The third video in the series is all about using permaculture design to get maximum productivity out of urban micro-spaces. A 60 square metre home-garden in Melbourne served as the case study. Angelo, an Aussie-Italian student of Geoff’s led a tour of the garden, discussing the design principles and techniques he’d put into play to create his beautiful and abundant growing space: 60 fruit trees (all heavily pruned), berries, perennial vegetables, herbs, medicinal plants, annual veg. All in all, over 250 Kg of produce annually. 60 kilos alone from one mandarin tree! Good on you Angelo! Good on you Geoff.
So, between our rigorous schedule at the marina and bedtimes with Geoff, we’ve have little time for much else. We still haven’t managed a swim at the beach or a night out at one of Kuta’s reggae bars. We haven’t got the heart. We haven’t got the pennies either.
I’m afraid, but not entirely surprised, to say there’s not much about Kuta that appeals to me. It’s a Goliath that has outgrown its welcome on the island. How the locals can abide the inundation of tourists, the drowning out of local custom and tradition, the traffic, the noise, the drinking culture, is beyond me. Do they have much choice or are they making the best of a bad situation?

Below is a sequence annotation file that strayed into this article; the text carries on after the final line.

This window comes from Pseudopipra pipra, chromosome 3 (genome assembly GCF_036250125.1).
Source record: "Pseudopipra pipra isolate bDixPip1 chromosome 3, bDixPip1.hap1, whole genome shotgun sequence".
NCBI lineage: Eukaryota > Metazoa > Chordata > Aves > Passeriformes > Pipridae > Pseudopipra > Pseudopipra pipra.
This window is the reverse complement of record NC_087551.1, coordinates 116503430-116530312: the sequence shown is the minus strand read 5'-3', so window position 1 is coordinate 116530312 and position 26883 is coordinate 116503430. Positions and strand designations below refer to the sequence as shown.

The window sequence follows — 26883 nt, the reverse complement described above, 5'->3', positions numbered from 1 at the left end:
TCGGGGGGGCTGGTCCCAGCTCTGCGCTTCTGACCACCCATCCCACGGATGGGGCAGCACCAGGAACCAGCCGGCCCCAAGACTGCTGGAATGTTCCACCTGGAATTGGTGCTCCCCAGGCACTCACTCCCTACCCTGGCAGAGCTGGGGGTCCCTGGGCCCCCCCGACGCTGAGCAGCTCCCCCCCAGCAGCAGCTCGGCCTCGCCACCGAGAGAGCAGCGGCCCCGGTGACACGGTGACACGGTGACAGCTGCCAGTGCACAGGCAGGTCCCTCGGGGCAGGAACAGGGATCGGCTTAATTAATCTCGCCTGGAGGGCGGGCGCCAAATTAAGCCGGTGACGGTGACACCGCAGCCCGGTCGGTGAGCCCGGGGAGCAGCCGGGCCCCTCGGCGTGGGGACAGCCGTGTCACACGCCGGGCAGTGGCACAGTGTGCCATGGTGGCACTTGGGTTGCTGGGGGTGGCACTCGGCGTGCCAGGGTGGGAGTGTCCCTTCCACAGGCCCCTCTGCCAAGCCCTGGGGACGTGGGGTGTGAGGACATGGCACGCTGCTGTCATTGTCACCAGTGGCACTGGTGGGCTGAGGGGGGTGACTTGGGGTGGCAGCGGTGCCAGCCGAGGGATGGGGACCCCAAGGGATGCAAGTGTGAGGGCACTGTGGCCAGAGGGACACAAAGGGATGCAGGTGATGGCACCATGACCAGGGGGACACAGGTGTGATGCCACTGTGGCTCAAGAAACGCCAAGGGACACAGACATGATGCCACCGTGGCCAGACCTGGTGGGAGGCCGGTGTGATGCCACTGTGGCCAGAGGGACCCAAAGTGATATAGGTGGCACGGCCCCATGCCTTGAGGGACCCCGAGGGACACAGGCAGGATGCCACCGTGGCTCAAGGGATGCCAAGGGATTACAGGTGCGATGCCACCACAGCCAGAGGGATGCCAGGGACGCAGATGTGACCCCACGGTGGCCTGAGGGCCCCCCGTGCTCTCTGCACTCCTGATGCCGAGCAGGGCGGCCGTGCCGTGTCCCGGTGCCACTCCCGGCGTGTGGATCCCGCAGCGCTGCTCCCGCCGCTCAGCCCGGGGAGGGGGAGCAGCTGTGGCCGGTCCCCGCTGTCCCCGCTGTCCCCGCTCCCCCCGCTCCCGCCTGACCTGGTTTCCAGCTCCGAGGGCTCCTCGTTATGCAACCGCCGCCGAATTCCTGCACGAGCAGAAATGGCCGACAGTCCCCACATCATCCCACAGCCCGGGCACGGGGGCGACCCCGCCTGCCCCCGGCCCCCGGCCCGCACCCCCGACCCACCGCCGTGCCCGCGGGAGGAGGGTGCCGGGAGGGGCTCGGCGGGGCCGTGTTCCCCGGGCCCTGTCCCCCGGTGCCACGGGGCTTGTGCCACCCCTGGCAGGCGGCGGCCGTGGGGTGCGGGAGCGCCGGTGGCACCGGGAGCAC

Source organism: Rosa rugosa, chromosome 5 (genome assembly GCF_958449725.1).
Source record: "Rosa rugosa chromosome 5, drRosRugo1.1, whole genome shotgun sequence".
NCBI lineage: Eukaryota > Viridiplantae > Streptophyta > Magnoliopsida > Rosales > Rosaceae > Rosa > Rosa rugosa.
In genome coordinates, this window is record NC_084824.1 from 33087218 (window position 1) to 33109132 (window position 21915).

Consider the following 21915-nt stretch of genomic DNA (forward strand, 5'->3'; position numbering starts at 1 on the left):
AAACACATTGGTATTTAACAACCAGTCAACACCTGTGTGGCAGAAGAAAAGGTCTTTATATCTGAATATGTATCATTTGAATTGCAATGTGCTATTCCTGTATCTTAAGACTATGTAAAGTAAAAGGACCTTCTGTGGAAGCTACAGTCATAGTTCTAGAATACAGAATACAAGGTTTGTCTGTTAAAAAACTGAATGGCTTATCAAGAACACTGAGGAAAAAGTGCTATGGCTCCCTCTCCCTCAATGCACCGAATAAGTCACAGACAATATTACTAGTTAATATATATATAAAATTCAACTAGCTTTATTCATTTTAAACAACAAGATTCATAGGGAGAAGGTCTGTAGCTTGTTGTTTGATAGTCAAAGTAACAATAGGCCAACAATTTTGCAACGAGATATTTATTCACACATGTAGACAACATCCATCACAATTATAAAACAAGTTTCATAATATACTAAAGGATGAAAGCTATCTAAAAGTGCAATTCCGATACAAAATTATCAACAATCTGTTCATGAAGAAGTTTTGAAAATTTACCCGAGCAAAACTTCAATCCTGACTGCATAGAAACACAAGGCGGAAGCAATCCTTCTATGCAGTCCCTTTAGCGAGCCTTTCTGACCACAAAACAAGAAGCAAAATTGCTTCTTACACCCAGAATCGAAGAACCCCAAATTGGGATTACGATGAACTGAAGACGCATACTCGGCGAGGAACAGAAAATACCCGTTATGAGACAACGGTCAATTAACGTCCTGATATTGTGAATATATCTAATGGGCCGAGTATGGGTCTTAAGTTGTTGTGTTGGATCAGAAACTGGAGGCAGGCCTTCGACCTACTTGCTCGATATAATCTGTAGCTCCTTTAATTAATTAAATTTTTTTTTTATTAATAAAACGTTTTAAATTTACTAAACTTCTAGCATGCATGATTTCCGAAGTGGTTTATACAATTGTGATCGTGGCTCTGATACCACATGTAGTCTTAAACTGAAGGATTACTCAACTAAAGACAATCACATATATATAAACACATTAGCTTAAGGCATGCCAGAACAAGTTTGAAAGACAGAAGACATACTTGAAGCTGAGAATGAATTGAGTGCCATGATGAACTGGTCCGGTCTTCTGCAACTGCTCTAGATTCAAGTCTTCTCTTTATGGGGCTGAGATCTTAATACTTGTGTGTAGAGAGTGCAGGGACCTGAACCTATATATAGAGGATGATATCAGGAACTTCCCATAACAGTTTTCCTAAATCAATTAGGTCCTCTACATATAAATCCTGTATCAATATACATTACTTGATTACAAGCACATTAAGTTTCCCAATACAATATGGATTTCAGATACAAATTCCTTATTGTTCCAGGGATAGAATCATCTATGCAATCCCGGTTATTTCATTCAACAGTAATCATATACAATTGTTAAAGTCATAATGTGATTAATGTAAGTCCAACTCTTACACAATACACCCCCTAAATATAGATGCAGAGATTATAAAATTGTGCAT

yes, boss, yes? / massage? / transport? …the endless parroting of services, transactions, trades, trade-offs is all we hear when we walk to breakfast or leave our hotel to pick up washing or a hand of bananas.
Over breakfast at our favourite eating joint there’s a big-bellied Australian expat who entertains and enrages us: sitting bare-chested, stooped over his second bottle of beer for the day (this is 9am), shouting commands down a phone.